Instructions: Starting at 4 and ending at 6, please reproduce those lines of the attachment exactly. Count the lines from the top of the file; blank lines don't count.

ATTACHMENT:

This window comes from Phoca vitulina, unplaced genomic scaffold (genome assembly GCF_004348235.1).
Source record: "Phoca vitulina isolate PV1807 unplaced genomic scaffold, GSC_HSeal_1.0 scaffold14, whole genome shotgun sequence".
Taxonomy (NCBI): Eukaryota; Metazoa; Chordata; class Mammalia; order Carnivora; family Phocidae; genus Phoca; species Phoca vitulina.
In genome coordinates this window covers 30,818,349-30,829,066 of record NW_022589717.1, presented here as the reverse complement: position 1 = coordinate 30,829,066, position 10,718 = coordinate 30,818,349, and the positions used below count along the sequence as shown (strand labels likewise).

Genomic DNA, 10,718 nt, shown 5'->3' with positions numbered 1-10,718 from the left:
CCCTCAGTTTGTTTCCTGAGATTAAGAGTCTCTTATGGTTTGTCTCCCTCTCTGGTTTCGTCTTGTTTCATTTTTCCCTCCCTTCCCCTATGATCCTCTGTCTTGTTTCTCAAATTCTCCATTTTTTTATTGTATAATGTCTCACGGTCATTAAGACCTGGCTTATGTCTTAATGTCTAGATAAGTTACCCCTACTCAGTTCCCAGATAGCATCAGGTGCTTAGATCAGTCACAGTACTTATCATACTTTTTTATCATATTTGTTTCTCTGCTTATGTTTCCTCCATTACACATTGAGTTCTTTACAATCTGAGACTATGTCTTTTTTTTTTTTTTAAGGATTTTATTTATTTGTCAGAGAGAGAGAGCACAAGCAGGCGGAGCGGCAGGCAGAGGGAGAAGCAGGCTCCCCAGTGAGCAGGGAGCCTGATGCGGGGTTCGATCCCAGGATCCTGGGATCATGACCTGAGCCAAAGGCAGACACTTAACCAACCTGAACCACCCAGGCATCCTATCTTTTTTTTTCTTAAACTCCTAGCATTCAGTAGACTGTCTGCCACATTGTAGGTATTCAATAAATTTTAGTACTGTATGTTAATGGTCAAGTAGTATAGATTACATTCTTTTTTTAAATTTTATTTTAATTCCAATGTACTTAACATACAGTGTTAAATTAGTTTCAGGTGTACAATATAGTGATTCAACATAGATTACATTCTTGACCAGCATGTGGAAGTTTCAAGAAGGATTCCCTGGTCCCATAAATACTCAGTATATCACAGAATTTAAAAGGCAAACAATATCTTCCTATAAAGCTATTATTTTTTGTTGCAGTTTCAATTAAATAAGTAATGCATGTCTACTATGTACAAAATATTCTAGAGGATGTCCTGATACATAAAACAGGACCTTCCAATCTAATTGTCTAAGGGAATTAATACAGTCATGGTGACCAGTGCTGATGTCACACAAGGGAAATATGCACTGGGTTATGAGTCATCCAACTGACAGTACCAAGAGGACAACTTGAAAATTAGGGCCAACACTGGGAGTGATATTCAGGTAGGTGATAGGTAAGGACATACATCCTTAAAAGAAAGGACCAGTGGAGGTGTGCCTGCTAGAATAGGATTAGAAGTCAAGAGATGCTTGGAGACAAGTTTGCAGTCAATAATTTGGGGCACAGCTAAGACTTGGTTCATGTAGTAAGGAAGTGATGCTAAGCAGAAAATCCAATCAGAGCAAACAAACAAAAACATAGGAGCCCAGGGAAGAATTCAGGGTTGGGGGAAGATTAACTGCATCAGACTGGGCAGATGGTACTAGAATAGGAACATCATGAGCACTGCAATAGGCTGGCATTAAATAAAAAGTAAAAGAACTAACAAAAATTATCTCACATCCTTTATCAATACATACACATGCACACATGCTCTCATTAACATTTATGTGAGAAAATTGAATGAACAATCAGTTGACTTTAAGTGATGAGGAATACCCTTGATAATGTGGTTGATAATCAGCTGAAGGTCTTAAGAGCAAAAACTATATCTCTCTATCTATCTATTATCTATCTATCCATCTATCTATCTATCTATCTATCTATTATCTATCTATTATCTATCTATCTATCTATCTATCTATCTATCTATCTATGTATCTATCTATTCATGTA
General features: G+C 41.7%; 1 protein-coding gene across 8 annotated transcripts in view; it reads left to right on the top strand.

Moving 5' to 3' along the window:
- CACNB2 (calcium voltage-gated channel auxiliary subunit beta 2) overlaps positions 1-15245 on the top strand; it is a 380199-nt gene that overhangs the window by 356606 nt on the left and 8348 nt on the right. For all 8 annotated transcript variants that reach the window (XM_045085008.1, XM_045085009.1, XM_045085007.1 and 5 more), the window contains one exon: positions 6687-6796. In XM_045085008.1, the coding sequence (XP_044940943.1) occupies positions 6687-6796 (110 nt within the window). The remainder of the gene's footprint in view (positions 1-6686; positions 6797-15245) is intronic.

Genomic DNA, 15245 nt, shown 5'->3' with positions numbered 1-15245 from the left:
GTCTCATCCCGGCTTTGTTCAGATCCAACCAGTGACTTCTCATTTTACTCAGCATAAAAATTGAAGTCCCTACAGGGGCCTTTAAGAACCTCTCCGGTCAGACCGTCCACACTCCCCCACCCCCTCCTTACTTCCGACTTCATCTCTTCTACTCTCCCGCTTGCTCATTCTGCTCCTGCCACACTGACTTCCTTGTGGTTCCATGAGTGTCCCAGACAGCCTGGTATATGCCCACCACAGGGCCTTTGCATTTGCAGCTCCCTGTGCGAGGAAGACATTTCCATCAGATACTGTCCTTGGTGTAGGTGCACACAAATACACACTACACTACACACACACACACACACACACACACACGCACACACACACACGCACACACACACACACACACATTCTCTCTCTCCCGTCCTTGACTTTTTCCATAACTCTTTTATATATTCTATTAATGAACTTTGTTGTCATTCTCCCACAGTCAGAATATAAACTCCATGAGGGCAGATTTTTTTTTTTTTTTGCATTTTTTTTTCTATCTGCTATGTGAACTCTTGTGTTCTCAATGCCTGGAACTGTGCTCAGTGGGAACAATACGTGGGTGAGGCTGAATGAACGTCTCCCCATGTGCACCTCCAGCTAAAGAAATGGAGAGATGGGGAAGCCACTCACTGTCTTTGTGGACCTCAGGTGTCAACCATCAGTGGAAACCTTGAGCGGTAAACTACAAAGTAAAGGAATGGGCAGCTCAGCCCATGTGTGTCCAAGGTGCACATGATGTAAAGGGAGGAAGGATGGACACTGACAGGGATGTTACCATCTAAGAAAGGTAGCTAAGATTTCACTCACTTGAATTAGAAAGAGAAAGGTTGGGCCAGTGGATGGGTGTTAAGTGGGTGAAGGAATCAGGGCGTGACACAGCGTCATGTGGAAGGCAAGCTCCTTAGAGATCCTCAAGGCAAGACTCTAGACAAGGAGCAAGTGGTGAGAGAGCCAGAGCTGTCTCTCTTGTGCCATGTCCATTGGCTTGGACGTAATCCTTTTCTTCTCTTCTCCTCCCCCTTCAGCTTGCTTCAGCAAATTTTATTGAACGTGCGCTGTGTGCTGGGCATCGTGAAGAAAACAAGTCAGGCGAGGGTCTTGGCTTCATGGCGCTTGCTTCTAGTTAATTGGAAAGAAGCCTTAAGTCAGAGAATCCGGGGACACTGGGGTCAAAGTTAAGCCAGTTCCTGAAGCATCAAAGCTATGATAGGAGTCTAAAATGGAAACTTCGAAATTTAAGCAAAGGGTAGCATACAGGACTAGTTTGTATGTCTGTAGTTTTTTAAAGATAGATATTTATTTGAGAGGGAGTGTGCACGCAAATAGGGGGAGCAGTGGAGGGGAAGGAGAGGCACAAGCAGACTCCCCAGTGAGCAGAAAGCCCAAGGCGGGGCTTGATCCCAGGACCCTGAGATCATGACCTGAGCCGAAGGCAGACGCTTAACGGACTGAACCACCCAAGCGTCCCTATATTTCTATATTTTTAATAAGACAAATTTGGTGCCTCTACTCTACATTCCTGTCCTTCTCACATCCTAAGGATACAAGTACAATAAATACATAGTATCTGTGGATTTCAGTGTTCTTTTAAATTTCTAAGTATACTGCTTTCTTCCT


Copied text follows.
In genome coordinates this window covers 30,818,349-30,829,066 of record NW_022589717.1, presented here as the reverse complement: position 1 = coordinate 30,829,066, position 10,718 = coordinate 30,818,349, and the positions used below count along the sequence as shown (strand labels likewise).

Genomic DNA, 10,718 nt, shown 5'->3' with positions numbered 1-10,718 from the left:
CCCTCAGTTTGTTTCCTGAGATTAAGAGTCTCTTATGGTTTGTCTCCCTCTCTGGTTTCGTCTTGTTTCATTTTTCCCTCCCTTCCCCTATGATCCTCTGTCTTGTTTCTCAAATTCTCCATTTTTTTATTGTATAATGTCTCACGGTCATTAAGACCTGGCTTATGTCTTAATGTCTAGATAAGTTACCCCTACTCAGTTCCCAGATAGCATCAGGTGCTTAGATCAGTCACAGTACTTATCATACTTTTTTATCATATTTGTTTCTCTGCTTATGTTTCCTCCATTACACATTGAGTTCTTTACAATCTGAGACTATGTCTTTTTTTTTTTTTTAAGGATTTTATTTATTTGTCAGAGAGAGAGAGCACAAGCAGGCGGAGCGGCAGGCAGAGGGAGAAGCAGGCTCCCCAGTGAGCAGGGAGCCTGATGCGGGGTTCGATCCCAGGATCCTGGGATCATGACCTGAGCCAAAGGCAGACACTTAACCAACCTGAACCACCCAGGCATCCTATCTTTTTTTTTCTTAAACTCCTAGCATTCAGTAGACTGTCTGCCACATTGTAGGTATTCAATAAATTTTAGTACTGTATGTTAATGGTCAAGTAGTATAGATTACATTCTTTTTTTAAATTTTATTTTAATTCCAATGTACTTAACATACAGTGTTAAATTAGTTTCAGGTGTACAATATAGTGATTCAACATAGATTACATTCTTGACCAGCATGTGGAAGTTTCAAGAAGGATTCCCTGGTCCCATAAATACTCAGTATATCACAGAATTTAAAAGGCAAACAATATCTTCCTATAAAGCTATTATTTTTTGTTGCAGTTTCAATTAAATAAGTAATGCATGTCTACTATGTACAAAATATTCTAGAGGATGTCCTGATACATAAAACAGGACCTTCCAATCTAATTGTCTAAGGGAATTAATACAGTCATGGTGACCAGTGCTGATGTCACACAAGGGAAATATGCACTGGGTTATGAGTCATCCAACTGACAGTACCAAGAGGACAACTTGAAAATTAGGGCCAACACTGGGAGTGATATTCAGGTAGGTGATAGGTAAGGACATACATCCTTAAAAGAAAGGACCAGTGGAGGTGTGCCTGCTAGAATAGGATTAGAAGTCAAGAGATGCTTGGAGACAAGTTTGCAGTCAATAATTTGGGGCACAGCTAAGACTTGGTTCATGTAGTAAGGAAGTGATGCTAAGCAGAAAATCCAATCAGAGCAAACAAACAAAAACATAGGAGCCCAGGGAAGAATTCAGGGTTGGGGGAAGATTAACTGCATCAGACTGGGCAGATGGTACTAGAATAGGAACATCATGAGCACTGCAATAGGCTGGCATTAAATAAAAAGTAAAAGAACTAACAAAAATTATCTCACATCCTTTATCAATACATACACATGCACACATGCTCTCATTAACATTTATGTGAGAAAATTGAATGAACAATCAGTTGACTTTAAGTGATGAGGAATACCCTTGATAATGTGGTTGATAATCAGCTGAAGGTCTTAAGAGCAAAAACTATATCTCTCTATCTATCTATTATCTATCTATCCATCTATCTATCTATCTATCTATCTATTATCTATCTATTATCTATCTATCTATCTATCTATCTATCTATCTATCTATGTATCTATCTATTCATGTA